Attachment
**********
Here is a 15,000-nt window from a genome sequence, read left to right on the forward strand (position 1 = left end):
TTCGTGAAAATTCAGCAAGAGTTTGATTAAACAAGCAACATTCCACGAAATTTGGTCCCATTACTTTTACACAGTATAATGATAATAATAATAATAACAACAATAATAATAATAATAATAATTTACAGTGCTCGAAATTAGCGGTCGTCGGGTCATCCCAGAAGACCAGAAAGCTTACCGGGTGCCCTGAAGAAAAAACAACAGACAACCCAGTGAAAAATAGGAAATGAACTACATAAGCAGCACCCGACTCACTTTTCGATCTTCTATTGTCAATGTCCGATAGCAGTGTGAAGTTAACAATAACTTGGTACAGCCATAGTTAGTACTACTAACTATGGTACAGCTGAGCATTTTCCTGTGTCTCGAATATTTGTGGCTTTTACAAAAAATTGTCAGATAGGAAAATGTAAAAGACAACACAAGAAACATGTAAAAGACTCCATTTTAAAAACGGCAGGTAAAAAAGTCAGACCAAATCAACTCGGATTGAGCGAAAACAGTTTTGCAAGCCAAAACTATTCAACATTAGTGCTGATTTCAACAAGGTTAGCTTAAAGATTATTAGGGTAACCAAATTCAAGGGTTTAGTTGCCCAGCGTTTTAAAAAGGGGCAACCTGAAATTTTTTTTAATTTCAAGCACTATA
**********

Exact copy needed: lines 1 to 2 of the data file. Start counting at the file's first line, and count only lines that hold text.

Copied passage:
Here is a 15,000-nt window from a genome sequence, read left to right on the forward strand (position 1 = left end):
TTCGTGAAAATTCAGCAAGAGTTTGATTAAACAAGCAACATTCCACGAAATTTGGTCCCATTACTTTTACACAGTATAATGATAATAATAATAATAACAACAATAATAATAATAATAATAATTTACAGTGCTCGAAATTAGCGGTCGTCGGGTCATCCCAGAAGACCAGAAAGCTTACCGGGTGCCCTGAAGAAAAAACAACAGACAACCCAGTGAAAAATAGGAAATGAACTACATAAGCAGCACCCGACTCACTTTTCGATCTTCTATTGTCAATGTCCGATAGCAGTGTGAAGTTAACAATAACTTGGTACAGCCATAGTTAGTACTACTAACTATGGTACAGCTGAGCATTTTCCTGTGTCTCGAATATTTGTGGCTTTTACAAAAAATTGTCAGATAGGAAAATGTAAAAGACAACACAAGAAACATGTAAAAGACTCCATTTTAAAAACGGCAGGTAAAAAAGTCAGACCAAATCAACTCGGATTGAGCGAAAACAGTTTTGCAAGCCAAAACTATTCAACATTAGTGCTGATTTCAACAAGGTTAGCTTAAAGATTATTAGGGTAACCAAATTCAAGGGTTTAGTTGCCCAGCGTTTTAAAAAGGGGCAACCTGAAATTTTTTTTAATTTCAAGCACTATA